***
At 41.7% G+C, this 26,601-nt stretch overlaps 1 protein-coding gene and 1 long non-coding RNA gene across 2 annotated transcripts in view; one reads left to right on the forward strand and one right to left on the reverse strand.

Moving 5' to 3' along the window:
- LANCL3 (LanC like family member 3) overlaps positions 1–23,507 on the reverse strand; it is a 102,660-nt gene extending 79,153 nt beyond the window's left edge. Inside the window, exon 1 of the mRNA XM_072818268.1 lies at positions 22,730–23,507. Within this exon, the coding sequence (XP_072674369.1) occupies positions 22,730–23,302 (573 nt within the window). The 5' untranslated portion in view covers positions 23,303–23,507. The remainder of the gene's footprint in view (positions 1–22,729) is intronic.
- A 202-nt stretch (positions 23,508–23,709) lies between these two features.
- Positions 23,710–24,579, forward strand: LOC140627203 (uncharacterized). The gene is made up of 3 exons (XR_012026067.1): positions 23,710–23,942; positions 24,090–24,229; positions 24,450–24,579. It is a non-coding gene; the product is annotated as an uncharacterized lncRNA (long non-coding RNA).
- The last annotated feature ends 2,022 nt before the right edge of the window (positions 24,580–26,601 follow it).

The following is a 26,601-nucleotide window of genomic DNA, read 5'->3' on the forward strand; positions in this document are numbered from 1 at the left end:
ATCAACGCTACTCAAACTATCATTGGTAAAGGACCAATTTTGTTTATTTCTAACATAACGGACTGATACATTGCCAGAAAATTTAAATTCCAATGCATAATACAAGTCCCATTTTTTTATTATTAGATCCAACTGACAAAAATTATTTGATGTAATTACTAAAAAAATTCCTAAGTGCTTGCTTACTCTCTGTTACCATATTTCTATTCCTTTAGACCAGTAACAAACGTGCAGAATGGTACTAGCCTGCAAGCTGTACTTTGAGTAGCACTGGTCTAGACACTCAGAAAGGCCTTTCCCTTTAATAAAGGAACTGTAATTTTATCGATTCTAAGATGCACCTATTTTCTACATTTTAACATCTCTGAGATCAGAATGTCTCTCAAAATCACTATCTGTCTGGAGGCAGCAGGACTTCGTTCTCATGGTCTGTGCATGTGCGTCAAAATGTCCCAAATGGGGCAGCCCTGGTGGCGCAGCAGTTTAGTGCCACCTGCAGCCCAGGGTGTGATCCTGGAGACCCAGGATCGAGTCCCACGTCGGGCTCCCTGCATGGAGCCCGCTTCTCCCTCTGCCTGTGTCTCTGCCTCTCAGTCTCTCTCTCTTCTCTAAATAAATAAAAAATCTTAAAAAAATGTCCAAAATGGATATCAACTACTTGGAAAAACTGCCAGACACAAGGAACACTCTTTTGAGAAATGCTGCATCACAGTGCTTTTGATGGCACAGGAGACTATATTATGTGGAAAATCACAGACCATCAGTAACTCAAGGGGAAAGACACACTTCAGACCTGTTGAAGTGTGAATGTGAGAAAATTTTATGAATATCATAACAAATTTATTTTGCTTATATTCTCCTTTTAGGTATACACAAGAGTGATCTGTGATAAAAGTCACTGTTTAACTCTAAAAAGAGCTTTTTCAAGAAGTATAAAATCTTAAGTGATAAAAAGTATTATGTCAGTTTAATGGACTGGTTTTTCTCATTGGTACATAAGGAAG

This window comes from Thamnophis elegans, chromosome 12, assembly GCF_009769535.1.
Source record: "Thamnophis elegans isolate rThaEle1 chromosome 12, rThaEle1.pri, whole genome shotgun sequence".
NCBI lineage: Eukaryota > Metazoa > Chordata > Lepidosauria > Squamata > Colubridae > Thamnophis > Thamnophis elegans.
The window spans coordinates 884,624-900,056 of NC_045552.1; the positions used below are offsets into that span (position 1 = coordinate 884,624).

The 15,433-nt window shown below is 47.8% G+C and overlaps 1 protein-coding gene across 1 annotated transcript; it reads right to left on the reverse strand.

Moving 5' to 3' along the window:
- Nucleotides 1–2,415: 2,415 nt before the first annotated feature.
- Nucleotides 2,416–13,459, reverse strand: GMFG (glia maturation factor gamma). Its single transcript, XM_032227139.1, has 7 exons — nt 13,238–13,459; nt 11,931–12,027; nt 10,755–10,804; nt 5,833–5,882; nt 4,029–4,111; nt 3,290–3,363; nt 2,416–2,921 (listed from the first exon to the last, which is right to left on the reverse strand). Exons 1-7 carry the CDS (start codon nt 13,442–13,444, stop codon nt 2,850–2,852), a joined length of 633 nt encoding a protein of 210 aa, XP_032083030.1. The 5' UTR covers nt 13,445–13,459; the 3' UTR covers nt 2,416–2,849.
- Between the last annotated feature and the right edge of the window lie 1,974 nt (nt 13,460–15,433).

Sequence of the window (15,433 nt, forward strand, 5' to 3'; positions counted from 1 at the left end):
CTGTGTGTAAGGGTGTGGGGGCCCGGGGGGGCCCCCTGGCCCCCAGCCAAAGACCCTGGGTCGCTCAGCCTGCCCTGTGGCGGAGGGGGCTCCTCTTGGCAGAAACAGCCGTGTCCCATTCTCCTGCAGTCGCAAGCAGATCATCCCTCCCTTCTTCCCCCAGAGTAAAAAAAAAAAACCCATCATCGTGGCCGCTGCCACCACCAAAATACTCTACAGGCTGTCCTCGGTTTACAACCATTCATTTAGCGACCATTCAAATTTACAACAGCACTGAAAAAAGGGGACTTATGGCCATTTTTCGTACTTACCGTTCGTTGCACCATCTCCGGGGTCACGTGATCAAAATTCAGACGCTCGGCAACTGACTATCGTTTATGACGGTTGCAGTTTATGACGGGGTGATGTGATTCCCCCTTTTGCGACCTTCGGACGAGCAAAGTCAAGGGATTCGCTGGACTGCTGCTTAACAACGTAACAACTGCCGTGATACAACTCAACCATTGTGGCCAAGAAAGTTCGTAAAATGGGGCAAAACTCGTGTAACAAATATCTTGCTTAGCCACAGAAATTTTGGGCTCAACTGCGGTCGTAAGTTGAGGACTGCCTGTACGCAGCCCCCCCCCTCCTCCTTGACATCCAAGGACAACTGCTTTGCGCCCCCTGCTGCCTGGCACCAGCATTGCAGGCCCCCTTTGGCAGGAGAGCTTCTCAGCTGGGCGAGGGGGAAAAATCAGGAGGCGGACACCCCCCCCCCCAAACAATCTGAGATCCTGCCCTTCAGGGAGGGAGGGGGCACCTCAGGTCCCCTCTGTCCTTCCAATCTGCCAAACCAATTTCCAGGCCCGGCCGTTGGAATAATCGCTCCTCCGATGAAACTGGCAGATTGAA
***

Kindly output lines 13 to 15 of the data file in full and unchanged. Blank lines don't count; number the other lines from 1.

The 15,433-nt window shown below is 47.8% G+C and overlaps 1 protein-coding gene across 1 annotated transcript; it reads right to left on the reverse strand.

Moving 5' to 3' along the window:
- Nucleotides 1–2,415: 2,415 nt before the first annotated feature.